Charger and Maintenance Tool

A decent charger will also be useful, without a charger the battery will not be able to charge up, taking the battery about 2 to 3 hours to charge the whole battery. Regularly use and make sure the bolts are tight, also the maintenance tools help your efoil last longer. A leash is also suggested, in case you fall off, also a GPS tracker or a bag to put your efoil in.

Safety Tips

Wearing Proper Safety Gear

When efoiling, wearing safety gear is essential. Wearing a helmet is critical to protecting your head should you fall or hit something. An impact vest is also useful as it provides buoyancy ensuring you remain afloat and prevents impact to the torso. Depending on water conditions, you may also need to wear a wetsuit or drysuit to keep warm and prevent hypothermia.

Weather and Water Conditions

It is always advised to check the weather and the feasibility of the water before efoiling. The preferred time for efoiling is clear and calm weather. Avoid high winds, storms, rough waters, and ensuring clear visibility are critical steps to a safe adventure. If you cannot see through the water, don’t efoil.

Regular Inspection of the Equipment

Ensure the efoil is in good condition before taking it out. Check the battery for damages or wear and charge it fully before using it. The hydrofoil, board, and remote control also need to be checked for wear and defects.

Familiarize with Local Rules on Efoiling

Knowing the rules that govern efoiling is key. Some areas prohibit efoiling while others govern the speed limit and the required safety equipment. Learning to efoil according to rules helps maintain these waters for efoiling and ensures the safety of everyone.

Learn On Safe Falling Techniques

Falling is a part of learning. To safely fall, always fall upwards and as far away from the board as you can. It is important to have your body relaxed and tuck your arms and legs in to reduce the impact.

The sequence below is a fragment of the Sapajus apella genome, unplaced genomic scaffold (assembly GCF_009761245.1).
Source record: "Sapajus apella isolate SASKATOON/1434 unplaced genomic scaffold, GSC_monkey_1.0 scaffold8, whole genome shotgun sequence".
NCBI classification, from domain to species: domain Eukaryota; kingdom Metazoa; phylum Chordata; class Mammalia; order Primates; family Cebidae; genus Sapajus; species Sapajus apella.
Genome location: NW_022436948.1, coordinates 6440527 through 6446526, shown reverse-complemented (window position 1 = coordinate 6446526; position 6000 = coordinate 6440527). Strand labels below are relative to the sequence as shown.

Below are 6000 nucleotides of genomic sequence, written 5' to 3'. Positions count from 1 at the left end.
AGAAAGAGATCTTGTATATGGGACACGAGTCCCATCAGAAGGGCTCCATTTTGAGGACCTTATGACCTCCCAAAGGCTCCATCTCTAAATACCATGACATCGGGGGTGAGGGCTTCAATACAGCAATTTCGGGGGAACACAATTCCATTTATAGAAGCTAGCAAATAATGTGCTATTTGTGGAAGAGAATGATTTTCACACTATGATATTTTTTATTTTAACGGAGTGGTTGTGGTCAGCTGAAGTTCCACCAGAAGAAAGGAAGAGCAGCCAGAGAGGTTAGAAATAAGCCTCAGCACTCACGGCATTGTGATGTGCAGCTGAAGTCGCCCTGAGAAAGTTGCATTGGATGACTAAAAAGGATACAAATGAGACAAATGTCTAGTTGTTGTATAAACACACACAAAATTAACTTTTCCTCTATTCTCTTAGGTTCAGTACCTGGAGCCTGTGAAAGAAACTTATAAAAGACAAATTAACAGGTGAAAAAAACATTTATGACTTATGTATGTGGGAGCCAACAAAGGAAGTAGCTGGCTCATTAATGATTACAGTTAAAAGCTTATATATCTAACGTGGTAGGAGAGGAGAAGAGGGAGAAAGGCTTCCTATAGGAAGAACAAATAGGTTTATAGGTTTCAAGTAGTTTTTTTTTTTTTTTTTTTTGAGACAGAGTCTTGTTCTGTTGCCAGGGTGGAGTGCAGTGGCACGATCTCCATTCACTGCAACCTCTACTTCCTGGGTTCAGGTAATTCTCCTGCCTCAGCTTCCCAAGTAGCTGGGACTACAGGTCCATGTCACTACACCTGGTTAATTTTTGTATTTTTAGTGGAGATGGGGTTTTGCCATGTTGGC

Start Slowly

As you learn, always start with slow speeds and avoid deep waters. Start slow and build your speed and expertise as you efoil more.

Staying Safe

Avoiding other watercraft in the water, maintain distance from them even when in a group. Safe zones are the best to efoil. Always stay away from developed areas and other water users, and the docks.


Before leaving, let at least someone know where you are and for how long. If possible, use an efoil with another person. Always stay off busy waters and those frequented by boats because you are not very visible.

Safety Devices

Having safety devices like a GPS tracker can guide you to your location in case you get lost. Other crucial tools are a whistle and a phone case.

Know Your Limits

At all times, know your limits. In case you feel the wave has pushed you to the edge, stop. Accepting that you are no longer handling the activity will save you from fatal accidents. Efoiling should be refreshing; these tips will help you stay safe.

Basic Maneuvers

Standing Up

The first step is to learn to stand up on an efoil. You should lie on the board in the water completely flat. Put your hands up, lift your torso slightly up, and place your knees inside the board. Kneel down, keep your balance low; when you are sure that you can balance yourself on your knees, slowly put each foot forward. You should be standing up slowly, and your legs should be the main source of stability and balance.